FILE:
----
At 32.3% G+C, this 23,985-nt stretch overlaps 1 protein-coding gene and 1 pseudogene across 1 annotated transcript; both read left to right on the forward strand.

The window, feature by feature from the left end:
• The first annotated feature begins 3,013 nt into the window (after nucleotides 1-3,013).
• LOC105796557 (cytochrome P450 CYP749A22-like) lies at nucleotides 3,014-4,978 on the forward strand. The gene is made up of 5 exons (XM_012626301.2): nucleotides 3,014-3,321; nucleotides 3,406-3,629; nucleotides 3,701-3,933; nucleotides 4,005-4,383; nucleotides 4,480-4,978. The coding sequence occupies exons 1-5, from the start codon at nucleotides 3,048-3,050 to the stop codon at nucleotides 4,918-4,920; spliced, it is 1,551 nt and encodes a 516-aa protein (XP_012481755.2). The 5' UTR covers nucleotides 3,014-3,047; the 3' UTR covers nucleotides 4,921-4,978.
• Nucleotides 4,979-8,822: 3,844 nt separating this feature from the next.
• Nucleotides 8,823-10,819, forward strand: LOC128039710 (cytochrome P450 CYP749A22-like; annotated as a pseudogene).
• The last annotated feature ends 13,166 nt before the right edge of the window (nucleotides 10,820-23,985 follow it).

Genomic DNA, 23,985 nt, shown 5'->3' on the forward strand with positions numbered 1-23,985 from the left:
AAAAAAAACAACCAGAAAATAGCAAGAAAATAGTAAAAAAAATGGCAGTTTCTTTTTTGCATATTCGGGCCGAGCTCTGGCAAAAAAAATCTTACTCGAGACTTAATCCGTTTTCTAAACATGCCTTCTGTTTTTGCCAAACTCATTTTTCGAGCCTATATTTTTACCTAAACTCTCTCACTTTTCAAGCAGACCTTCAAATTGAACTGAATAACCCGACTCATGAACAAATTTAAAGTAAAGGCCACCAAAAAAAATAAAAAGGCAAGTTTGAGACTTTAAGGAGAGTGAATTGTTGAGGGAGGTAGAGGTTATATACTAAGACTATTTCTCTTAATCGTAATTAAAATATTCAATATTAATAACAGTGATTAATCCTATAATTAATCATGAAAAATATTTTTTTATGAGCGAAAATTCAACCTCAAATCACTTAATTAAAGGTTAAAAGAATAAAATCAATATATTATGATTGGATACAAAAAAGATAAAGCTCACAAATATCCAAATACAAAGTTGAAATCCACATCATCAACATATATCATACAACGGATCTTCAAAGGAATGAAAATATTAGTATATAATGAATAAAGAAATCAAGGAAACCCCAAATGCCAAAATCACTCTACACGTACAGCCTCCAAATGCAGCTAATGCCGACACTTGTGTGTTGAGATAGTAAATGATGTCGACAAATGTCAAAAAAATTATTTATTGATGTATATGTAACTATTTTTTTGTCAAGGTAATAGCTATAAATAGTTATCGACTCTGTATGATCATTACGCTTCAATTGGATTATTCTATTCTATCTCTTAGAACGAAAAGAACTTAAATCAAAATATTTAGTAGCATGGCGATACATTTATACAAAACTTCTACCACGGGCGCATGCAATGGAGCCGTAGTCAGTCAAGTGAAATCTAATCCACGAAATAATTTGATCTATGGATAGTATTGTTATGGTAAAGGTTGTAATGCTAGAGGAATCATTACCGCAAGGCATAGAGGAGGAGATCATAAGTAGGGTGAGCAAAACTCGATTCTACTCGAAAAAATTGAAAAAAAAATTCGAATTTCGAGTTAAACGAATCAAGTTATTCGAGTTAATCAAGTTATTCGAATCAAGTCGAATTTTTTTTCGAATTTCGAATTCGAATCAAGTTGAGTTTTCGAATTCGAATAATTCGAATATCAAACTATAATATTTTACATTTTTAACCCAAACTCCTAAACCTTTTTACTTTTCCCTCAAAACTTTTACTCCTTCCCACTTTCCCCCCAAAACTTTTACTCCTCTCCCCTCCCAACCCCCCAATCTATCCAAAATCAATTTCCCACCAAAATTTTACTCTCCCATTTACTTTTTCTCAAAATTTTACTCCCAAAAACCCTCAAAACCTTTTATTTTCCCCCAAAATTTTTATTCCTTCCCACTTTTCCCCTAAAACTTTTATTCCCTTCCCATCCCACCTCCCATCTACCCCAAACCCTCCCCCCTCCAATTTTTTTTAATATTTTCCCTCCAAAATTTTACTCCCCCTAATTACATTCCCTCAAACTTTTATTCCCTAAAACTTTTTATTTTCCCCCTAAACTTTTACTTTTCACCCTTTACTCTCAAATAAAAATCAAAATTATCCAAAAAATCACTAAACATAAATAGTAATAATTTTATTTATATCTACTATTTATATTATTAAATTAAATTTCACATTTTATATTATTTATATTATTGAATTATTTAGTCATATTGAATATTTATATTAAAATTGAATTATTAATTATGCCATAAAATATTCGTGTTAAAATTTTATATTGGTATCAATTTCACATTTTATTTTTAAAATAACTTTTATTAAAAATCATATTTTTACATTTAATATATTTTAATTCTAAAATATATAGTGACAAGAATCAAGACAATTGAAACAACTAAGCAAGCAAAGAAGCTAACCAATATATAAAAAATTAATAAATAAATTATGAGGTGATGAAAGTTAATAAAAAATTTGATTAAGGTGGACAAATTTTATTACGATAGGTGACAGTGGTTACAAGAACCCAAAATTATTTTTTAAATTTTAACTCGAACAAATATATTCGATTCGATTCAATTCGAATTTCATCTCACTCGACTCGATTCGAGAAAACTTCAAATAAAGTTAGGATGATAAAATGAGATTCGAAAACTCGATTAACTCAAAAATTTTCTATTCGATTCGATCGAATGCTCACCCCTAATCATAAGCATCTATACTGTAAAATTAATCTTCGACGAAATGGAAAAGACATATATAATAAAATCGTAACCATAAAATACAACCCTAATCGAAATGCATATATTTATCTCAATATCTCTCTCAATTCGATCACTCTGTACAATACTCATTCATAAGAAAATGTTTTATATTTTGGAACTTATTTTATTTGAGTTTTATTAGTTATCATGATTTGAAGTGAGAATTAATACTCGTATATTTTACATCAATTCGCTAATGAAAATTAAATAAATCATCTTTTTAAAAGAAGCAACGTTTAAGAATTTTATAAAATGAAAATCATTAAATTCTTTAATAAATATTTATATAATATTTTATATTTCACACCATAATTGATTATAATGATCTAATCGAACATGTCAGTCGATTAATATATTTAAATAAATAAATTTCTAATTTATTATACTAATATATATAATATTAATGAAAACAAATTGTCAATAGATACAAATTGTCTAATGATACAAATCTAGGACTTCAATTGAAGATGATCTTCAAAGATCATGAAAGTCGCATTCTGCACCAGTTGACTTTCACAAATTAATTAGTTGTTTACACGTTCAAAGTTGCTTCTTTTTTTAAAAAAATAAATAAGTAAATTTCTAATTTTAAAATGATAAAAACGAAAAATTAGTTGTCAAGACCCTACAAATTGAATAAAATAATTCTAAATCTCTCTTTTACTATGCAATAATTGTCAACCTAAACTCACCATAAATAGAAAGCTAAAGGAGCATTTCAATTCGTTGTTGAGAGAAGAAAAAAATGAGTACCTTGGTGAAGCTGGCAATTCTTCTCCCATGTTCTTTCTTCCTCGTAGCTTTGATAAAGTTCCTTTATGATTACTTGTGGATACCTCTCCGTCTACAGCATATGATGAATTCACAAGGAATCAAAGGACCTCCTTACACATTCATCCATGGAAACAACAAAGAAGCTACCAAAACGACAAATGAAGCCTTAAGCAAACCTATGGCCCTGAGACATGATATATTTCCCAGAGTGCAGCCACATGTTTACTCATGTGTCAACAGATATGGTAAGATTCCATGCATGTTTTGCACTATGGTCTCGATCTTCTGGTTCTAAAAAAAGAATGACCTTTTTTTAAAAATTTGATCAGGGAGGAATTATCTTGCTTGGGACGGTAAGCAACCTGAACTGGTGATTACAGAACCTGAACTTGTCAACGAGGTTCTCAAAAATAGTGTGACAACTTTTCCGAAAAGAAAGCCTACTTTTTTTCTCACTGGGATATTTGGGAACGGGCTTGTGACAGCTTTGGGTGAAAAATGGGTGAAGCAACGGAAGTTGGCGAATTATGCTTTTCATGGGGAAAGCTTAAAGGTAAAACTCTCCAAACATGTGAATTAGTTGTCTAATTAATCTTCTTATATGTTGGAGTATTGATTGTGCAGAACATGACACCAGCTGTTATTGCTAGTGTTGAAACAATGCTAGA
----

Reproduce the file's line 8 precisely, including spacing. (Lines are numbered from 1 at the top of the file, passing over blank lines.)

Genomic DNA, 23,985 nt, shown 5'->3' on the forward strand with positions numbered 1-23,985 from the left: